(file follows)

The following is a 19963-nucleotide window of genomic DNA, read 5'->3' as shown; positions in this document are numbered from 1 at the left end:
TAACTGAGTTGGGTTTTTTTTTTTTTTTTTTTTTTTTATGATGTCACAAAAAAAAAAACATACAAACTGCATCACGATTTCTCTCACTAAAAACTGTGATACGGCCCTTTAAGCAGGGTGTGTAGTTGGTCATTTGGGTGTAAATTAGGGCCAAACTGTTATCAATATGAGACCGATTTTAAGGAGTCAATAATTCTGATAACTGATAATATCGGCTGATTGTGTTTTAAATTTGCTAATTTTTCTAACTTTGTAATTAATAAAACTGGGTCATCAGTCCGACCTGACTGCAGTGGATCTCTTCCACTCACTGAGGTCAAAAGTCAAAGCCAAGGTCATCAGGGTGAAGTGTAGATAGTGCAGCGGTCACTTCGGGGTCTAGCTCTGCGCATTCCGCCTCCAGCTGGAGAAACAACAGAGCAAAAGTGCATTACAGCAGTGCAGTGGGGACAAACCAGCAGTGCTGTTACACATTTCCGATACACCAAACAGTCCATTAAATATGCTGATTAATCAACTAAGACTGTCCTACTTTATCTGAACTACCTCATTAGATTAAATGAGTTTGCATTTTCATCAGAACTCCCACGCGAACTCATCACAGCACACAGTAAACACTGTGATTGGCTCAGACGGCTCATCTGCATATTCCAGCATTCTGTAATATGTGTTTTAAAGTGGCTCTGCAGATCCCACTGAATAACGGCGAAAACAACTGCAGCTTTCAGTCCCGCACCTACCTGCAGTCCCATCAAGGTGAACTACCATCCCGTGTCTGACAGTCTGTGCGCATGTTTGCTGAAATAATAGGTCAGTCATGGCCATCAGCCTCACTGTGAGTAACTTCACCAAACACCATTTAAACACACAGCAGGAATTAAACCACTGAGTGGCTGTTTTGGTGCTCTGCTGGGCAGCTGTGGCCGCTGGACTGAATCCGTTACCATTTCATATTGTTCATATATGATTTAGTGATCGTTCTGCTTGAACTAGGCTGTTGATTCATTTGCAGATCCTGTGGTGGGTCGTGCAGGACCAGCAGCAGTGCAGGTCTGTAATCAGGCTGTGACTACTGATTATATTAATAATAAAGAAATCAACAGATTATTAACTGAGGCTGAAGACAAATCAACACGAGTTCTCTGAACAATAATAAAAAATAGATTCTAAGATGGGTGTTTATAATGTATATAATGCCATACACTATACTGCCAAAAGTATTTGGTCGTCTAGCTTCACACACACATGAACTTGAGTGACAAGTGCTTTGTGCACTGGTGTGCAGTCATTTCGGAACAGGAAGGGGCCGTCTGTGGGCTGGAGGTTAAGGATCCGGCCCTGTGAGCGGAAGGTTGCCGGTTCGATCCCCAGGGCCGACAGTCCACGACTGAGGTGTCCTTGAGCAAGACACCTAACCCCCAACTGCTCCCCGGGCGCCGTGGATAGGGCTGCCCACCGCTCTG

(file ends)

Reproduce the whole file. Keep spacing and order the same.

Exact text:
The following is a 19963-nucleotide window of genomic DNA, read 5'->3' as shown; positions in this document are numbered from 1 at the left end:
TAACTGAGTTGGGTTTTTTTTTTTTTTTTTTTTTTTTATGATGTCACAAAAAAAAAAACATACAAACTGCATCACGATTTCTCTCACTAAAAACTGTGATACGGCCCTTTAAGCAGGGTGTGTAGTTGGTCATTTGGGTGTAAATTAGGGCCAAACTGTTATCAATATGAGACCGATTTTAAGGAGTCAATAATTCTGATAACTGATAATATCGGCTGATTGTGTTTTAAATTTGCTAATTTTTCTAACTTTGTAATTAATAAAACTGGGTCATCAGTCCGACCTGACTGCAGTGGATCTCTTCCACTCACTGAGGTCAAAAGTCAAAGCCAAGGTCATCAGGGTGAAGTGTAGATAGTGCAGCGGTCACTTCGGGGTCTAGCTCTGCGCATTCCGCCTCCAGCTGGAGAAACAACAGAGCAAAAGTGCATTACAGCAGTGCAGTGGGGACAAACCAGCAGTGCTGTTACACATTTCCGATACACCAAACAGTCCATTAAATATGCTGATTAATCAACTAAGACTGTCCTACTTTATCTGAACTACCTCATTAGATTAAATGAGTTTGCATTTTCATCAGAACTCCCACGCGAACTCATCACAGCACACAGTAAACACTGTGATTGGCTCAGACGGCTCATCTGCATATTCCAGCATTCTGTAATATGTGTTTTAAAGTGGCTCTGCAGATCCCACTGAATAACGGCGAAAACAACTGCAGCTTTCAGTCCCGCACCTACCTGCAGTCCCATCAAGGTGAACTACCATCCCGTGTCTGACAGTCTGTGCGCATGTTTGCTGAAATAATAGGTCAGTCATGGCCATCAGCCTCACTGTGAGTAACTTCACCAAACACCATTTAAACACACAGCAGGAATTAAACCACTGAGTGGCTGTTTTGGTGCTCTGCTGGGCAGCTGTGGCCGCTGGACTGAATCCGTTACCATTTCATATTGTTCATATATGATTTAGTGATCGTTCTGCTTGAACTAGGCTGTTGATTCATTTGCAGATCCTGTGGTGGGTCGTGCAGGACCAGCAGCAGTGCAGGTCTGTAATCAGGCTGTGACTACTGATTATATTAATAATAAAGAAATCAACAGATTATTAACTGAGGCTGAAGACAAATCAACACGAGTTCTCTGAACAATAATAAAAAATAGATTCTAAGATGGGTGTTTATAATGTATATAATGCCATACACTATACTGCCAAAAGTATTTGGTCGTCTAGCTTCACACACACATGAACTTGAGTGACAAGTGCTTTGTGCACTGGTGTGCAGTCATTTCGGAACAGGAAGGGGCCGTCTGTGGGCTGGAGGTTAAGGATCCGGCCCTGTGAGCGGAAGGTTGCCGGTTCGATCCCCAGGGCCGACAGTCCACGACTGAGGTGTCCTTGAGCAAGACACCTAACCCCCAACTGCTCCCCGGGCGCCGTGGATAGGGCTGCCCACCGCTCTG